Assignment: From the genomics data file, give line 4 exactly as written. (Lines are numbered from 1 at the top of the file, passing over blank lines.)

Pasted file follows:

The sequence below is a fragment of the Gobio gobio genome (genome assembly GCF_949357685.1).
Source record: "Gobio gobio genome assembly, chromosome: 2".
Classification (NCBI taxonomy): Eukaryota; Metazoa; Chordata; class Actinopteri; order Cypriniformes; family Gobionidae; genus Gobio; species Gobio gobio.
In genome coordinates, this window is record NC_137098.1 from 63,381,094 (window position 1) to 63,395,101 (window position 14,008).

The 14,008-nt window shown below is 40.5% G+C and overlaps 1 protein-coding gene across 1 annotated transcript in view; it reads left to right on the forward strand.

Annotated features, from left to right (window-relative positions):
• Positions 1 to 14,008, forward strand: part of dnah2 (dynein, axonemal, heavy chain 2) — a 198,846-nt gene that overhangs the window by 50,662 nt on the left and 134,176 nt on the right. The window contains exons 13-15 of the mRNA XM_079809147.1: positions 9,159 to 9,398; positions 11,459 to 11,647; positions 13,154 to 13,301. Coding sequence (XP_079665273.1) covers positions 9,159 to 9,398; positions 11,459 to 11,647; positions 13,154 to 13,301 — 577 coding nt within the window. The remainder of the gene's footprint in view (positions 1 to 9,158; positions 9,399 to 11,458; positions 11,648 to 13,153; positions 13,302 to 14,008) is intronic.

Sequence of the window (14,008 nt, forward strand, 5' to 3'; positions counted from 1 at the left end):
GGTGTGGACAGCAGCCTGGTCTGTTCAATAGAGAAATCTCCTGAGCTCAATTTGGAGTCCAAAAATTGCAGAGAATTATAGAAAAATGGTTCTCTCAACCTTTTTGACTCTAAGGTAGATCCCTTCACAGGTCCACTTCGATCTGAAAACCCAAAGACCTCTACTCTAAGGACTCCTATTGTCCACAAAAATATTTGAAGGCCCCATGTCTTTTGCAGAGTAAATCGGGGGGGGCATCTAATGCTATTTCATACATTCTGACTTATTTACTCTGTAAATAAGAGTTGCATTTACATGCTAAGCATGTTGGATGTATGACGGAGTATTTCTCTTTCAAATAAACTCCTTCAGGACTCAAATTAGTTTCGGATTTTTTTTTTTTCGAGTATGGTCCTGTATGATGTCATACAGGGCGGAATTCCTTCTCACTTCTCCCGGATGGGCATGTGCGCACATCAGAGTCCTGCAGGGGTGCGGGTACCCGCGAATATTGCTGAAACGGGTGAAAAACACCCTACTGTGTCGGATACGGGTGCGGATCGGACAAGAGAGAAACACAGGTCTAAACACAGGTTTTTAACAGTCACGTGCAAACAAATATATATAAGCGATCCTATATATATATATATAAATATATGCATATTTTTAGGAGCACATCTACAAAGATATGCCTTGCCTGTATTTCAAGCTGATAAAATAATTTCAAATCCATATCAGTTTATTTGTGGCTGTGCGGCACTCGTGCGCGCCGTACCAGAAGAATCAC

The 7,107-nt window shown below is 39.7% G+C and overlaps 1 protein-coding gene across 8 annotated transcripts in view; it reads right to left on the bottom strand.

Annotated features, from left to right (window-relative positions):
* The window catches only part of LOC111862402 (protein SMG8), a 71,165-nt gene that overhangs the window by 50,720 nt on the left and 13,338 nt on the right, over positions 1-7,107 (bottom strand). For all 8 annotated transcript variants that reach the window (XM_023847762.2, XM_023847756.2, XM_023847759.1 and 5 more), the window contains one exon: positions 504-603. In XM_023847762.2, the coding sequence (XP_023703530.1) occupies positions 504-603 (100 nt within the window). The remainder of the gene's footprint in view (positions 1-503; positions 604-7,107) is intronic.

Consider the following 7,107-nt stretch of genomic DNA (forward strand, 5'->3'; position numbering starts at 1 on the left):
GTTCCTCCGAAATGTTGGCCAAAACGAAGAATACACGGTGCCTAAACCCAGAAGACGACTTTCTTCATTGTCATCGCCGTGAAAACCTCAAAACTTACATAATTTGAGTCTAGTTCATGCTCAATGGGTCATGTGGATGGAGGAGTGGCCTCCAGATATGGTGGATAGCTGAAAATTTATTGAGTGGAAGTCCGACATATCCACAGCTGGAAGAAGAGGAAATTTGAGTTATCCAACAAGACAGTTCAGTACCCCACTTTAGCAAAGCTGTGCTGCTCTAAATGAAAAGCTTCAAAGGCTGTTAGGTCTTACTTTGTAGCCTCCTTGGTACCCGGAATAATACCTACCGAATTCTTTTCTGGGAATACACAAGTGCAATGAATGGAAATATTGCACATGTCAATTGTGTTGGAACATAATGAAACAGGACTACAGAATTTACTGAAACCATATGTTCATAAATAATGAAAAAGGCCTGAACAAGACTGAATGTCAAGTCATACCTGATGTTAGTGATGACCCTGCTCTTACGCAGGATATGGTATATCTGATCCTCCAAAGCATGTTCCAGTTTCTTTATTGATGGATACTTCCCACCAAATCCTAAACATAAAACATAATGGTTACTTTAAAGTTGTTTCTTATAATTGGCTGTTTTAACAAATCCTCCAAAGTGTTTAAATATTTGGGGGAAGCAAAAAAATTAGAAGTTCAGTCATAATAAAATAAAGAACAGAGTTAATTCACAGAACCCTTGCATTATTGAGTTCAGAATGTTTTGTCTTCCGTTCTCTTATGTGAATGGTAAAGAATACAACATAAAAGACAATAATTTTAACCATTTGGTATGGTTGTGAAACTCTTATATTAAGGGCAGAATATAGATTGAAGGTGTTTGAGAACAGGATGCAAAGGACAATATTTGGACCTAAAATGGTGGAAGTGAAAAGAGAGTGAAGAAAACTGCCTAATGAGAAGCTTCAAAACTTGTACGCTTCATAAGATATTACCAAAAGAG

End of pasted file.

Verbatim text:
In genome coordinates, this window is record NC_137098.1 from 63,381,094 (window position 1) to 63,395,101 (window position 14,008).